And public relations work is interesting, to say the least.
When it comes to PR, people tend to have expectations about what it’s like: plenty of variety, a fast-paced environment, access to special events, a few perks and freebies, and the occasional celebrity sighting. While these have been known to happen in the world of public relations, the reality is this:
Most PR practitioners spend their day strategizing on behalf of their clients, working long hours, and writing, writing, writing.
If you’re looking at public relations schools, want to earn a degree in public relations, or are just considering taking a few public relations classes or courses, consider yourself forewarned: You will write. A lot.
If you, like Dickens, love to write, keep reading for more answers to important questions that may help decide if a public relations degree is right for you.
“Am I the public relations type?”
Depends. Are you creative, outgoing and energetic? Do you thrive under pressure? Can you communicate clearly and tactfully (in written, oral and even social form)? Are you committed to being well versed in consumer behavior, popular culture and current events? If so, you’ll probably find yourself well suited to the day-to-day responsibilities of public relations professionals.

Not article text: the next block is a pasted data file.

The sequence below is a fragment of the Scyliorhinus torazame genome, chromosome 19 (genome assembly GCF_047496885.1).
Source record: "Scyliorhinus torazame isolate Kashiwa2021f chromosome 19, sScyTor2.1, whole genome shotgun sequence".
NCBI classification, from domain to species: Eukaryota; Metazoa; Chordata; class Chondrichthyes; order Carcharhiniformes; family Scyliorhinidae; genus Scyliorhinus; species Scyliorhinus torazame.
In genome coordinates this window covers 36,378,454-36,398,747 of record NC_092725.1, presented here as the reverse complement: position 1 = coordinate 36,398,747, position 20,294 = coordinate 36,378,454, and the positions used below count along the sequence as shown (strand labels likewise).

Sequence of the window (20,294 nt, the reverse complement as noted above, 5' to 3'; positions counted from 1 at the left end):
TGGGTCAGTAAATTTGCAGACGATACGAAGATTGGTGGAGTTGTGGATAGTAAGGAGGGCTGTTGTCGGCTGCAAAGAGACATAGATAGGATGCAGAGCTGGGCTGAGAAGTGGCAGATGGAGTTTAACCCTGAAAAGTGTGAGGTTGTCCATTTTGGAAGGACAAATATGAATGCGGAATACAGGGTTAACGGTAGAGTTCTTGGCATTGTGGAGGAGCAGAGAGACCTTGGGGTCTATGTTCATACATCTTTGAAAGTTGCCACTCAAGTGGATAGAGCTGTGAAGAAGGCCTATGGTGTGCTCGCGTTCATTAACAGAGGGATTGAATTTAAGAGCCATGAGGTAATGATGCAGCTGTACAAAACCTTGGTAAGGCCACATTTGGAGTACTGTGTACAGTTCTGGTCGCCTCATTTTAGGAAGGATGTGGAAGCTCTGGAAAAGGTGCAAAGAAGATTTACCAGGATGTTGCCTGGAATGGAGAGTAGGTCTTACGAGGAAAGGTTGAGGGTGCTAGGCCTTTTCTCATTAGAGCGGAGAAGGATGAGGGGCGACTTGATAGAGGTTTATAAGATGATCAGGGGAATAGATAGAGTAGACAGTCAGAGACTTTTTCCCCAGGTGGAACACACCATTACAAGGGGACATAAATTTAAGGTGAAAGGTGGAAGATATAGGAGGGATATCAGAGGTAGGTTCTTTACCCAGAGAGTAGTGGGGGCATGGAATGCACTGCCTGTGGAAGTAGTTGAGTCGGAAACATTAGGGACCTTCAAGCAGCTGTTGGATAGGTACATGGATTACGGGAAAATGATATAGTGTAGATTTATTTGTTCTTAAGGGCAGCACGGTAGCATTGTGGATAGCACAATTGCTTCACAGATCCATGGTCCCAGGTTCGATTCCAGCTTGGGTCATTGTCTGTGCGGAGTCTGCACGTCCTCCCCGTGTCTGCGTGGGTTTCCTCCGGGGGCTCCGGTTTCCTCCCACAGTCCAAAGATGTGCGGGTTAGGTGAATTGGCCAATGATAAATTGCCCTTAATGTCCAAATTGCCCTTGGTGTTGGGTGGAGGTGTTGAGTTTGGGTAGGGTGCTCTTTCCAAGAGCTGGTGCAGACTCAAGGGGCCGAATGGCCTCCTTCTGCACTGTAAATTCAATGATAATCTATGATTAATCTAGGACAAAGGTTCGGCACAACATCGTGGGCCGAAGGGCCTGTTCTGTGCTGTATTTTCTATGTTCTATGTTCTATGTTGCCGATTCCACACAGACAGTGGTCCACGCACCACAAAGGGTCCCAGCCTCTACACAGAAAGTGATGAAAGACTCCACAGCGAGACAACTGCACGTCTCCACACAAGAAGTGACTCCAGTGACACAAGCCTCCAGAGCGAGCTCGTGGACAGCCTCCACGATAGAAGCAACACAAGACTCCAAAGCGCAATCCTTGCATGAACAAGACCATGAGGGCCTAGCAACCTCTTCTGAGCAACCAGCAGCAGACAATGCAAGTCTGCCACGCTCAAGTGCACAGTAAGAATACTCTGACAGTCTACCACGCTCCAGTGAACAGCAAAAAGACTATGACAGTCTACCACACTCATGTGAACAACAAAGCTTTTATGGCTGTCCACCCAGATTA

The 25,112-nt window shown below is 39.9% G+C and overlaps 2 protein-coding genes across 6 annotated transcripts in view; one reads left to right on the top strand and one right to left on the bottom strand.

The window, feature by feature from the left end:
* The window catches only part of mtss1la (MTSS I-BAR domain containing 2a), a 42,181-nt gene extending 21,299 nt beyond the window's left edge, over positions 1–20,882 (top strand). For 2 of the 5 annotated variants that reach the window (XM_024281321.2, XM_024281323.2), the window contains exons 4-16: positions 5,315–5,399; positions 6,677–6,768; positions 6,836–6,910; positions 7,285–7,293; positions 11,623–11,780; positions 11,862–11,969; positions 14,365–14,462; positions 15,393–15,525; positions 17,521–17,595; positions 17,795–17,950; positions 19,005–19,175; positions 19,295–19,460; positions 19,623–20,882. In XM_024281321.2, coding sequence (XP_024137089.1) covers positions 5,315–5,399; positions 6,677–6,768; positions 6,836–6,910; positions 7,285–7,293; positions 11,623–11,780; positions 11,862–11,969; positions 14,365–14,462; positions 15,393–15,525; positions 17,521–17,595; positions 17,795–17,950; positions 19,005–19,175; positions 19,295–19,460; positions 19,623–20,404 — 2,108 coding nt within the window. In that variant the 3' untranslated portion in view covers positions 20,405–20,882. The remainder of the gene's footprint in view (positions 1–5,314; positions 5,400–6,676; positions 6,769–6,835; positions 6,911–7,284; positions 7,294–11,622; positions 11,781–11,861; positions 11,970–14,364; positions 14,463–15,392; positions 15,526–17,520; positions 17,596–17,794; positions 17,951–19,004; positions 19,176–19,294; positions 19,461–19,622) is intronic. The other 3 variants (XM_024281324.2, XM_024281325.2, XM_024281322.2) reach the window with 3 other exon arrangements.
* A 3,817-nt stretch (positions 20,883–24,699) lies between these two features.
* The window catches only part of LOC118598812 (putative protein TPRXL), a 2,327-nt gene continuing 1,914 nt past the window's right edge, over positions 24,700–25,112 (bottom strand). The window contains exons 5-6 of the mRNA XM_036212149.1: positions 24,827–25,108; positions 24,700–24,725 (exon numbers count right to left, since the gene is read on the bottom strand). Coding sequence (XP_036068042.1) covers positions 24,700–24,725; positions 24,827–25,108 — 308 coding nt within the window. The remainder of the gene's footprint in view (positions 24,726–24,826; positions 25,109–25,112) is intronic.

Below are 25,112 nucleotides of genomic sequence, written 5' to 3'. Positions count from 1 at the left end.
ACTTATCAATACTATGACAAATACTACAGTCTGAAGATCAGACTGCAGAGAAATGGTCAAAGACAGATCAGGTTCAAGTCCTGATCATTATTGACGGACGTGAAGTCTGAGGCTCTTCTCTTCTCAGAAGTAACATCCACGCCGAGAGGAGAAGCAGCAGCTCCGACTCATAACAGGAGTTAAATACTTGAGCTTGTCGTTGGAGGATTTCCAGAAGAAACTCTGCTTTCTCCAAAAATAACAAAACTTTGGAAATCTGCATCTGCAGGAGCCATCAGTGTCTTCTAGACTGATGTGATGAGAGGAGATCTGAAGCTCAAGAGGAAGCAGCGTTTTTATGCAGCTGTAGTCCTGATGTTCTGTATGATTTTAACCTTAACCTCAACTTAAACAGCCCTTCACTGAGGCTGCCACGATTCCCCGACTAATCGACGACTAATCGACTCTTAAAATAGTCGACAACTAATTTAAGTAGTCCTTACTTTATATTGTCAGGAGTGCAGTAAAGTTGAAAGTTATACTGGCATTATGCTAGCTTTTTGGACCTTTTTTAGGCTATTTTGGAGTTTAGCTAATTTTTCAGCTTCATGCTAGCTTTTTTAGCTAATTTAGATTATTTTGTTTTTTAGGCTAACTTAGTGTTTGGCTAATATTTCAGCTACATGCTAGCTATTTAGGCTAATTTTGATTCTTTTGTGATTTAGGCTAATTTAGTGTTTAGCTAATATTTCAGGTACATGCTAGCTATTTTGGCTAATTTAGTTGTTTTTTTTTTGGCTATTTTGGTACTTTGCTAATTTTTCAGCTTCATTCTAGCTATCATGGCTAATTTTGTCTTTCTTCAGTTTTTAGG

“Is public relations a growing field?”
Definitely. According to the U.S. Department of Labor’s Bureau of Labor Statistics, the job outlook for PR specialists is expected to grow 23% through 2020—faster than average for all occupations.
“Do I really need a degree?”
Yes. Public relations is a highly competitive field and a degree is pretty much a must. While English, journalism and communications majors often make the leap to PR, if you know you want to go into public relations, you’re better off enrolling in a more targeted public relations degree program.
“What are the degree requirements?”
Degree requirements for public relations degree programs vary by college and university, but most cover these fundamentals: communications and ethics, and management and marketing. PR specialists typically hold a bachelor’s degree while PR managers have both a degree and related work experience.
If Public Relations sounds right for you …